Posted by: Ben | October 31, 2009

if: zork, buried chaos

A Z-code game in IF Comp 09 by bloodbath

From the sublime to the ridiculous.

You light the dynamite with the ligghter and drop it down the slide. It explodes at the bottom and blows a hole through the rubble. You slide down it and find yourself in a cellar. You open the trap door and go up through the trap door and find yourself in the living room. You walk into the kitchen and out through the window. You escaped!

I include this text to demonstrate that I am one of about 0.05% of players of zork, buried chaos who actually got to see the ending.  All I needed was the walkthrough, a save file, gallons of patience and the game’s helpful tendency to move the player to a random room upon dying.  However unlike a certain dog-poor game from last year I am not going to give it any extra points for my unfortunate tendency to derive any satisfaction from this sort of thing.  And yet derive satisfaction from it I do.  I also enjoy watching TV shows in which wannabe singers perform standards from the pop canon and the public has to call a premium rate number to vote for the best one.  I do not, however, enjoy watching TV shows about celebrities dancing.  This is not because I have good taste.  I am simply not very interested in celebrities, or dancing.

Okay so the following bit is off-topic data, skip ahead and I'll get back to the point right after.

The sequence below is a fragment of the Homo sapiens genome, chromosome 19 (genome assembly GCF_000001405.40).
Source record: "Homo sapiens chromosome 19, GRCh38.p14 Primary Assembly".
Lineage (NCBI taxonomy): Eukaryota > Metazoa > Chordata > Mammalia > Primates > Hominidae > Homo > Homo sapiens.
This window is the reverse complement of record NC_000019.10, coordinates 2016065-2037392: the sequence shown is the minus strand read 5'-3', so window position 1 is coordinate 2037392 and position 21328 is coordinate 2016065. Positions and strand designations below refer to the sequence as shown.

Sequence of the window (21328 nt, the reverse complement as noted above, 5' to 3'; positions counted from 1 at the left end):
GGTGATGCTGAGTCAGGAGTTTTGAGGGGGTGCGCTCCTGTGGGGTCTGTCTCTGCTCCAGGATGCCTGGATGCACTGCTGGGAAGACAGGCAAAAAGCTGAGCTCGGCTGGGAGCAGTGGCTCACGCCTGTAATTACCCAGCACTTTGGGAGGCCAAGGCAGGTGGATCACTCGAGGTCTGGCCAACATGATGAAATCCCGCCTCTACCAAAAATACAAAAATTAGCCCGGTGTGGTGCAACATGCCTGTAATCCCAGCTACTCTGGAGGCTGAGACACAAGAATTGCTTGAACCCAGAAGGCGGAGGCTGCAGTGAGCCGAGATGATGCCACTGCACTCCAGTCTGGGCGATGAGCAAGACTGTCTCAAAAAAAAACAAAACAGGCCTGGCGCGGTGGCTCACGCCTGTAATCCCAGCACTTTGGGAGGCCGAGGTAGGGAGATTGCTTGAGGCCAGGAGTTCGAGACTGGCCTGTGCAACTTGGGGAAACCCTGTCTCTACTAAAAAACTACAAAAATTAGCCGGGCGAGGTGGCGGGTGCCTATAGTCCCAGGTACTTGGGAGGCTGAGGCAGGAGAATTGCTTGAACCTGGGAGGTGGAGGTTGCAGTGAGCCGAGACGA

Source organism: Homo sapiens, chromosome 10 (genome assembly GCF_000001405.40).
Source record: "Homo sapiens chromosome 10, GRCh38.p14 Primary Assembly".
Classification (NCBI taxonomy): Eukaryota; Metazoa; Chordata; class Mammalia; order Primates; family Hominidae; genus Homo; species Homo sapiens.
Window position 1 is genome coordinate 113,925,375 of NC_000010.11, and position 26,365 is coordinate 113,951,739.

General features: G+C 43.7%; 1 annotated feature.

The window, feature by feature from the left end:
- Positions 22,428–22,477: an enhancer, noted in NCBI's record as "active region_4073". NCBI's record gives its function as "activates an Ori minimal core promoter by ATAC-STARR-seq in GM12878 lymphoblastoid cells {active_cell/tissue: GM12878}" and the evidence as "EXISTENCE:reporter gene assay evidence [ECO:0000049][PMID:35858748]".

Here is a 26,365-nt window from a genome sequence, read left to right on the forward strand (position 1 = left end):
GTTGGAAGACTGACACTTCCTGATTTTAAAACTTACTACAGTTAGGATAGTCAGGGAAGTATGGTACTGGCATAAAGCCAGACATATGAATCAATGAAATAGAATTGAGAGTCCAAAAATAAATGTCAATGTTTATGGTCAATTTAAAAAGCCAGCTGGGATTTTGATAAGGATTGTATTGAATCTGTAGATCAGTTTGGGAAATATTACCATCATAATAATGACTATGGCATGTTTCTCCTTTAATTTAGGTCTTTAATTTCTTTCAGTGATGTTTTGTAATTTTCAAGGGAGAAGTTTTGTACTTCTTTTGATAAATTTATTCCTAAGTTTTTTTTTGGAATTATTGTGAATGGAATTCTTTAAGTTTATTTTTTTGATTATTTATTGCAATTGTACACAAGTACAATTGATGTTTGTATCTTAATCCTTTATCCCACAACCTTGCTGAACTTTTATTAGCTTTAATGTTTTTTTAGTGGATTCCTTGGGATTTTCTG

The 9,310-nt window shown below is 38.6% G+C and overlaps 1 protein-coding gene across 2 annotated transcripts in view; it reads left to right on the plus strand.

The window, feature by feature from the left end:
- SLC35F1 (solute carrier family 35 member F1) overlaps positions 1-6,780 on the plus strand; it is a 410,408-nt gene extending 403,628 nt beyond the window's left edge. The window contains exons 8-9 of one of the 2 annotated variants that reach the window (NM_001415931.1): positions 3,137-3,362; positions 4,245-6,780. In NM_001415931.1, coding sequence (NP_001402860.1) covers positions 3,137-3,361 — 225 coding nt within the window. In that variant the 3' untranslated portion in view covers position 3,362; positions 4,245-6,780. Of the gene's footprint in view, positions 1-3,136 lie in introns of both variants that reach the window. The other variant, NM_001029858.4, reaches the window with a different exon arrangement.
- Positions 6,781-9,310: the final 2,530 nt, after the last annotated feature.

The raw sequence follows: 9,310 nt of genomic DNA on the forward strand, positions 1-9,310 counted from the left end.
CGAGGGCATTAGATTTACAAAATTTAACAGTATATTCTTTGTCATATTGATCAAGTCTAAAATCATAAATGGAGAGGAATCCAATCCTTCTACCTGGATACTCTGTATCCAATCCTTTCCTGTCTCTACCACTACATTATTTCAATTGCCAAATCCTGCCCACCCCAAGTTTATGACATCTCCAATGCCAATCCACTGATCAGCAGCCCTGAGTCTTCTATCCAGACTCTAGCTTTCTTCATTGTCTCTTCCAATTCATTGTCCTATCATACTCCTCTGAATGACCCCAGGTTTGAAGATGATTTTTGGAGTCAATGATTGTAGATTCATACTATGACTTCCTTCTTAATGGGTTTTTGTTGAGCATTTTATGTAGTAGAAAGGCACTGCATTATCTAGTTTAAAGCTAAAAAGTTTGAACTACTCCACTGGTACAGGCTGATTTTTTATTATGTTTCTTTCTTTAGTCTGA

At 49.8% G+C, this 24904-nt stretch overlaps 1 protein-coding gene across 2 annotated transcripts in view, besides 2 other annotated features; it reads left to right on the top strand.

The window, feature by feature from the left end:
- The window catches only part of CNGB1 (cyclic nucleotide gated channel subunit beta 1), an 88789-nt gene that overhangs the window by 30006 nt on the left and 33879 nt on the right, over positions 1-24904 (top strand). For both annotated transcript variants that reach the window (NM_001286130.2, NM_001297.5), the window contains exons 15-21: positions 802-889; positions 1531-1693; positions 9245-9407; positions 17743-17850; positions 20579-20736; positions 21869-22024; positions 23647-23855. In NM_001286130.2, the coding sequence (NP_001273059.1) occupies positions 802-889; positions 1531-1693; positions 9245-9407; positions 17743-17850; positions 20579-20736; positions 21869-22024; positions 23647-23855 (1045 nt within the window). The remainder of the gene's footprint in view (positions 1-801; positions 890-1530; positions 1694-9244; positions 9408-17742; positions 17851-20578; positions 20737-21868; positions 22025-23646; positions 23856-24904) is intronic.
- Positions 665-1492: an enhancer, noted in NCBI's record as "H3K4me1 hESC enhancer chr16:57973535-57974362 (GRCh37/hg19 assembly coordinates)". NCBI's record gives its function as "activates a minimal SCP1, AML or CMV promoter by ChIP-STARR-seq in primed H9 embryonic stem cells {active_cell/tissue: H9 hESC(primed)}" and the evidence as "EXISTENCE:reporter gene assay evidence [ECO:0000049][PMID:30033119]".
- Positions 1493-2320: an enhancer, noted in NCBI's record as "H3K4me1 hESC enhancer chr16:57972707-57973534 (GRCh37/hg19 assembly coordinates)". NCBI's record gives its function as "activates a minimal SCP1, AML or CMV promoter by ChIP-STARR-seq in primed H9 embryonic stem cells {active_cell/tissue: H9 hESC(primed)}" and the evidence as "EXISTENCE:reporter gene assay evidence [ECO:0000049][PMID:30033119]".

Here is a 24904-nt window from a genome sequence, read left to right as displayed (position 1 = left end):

My old Mum used to tell me that if I couldn’t say anything nice about something I oughtn’t to say anything at all.  That was lousy advice.  Stupid old bat.  To remain silent about this game would be disrespectful to myself, the game’s author, and anyone interested in reading a review of it that gives away the ending in the first paragraph.

So: zork, buried chaos is weak.  This much is beyond argument.  The setting lacks imagination and is not well described, the objects don’t do what they’re supposed to, timed puzzles and changes to the game world are only half-implemented, and even the walkthrough is broken.  The question is, what flavour of bad game is it?  Unintentional (in which case constructive criticism is in order) or deliberate?

From playing, it appears the author is familiar with Zork and not much else.  Now Zork is not an especially recent game, and sure, anyone can download it for free from the internet but it would be far from the obvious choice for anyone coming to IF for the first time after 1983.  Playing the game, it feels genuine.  It feels the right shape as a game.  It has a beginning, a middle and an end.  It has puzzles.  It also has some really rather peculiar ideas, like the code for the door being “4”, and the whole random-room-resurrection thing.  Then, and especially early on, there are the features that seem to have been included with the intention of generating annoyance, like the “sereal” number, and the utterly useless map.

But it really doesn’t matter.  If the author cares enough to take the time to visit ifdb.tads.org and familiarise themself with IF conventions, they ought to be able to work out the difference between this and a good game.  And if not, well, nobody’s lost anything, have they?

Rating: Grim
Next: Earl Grey

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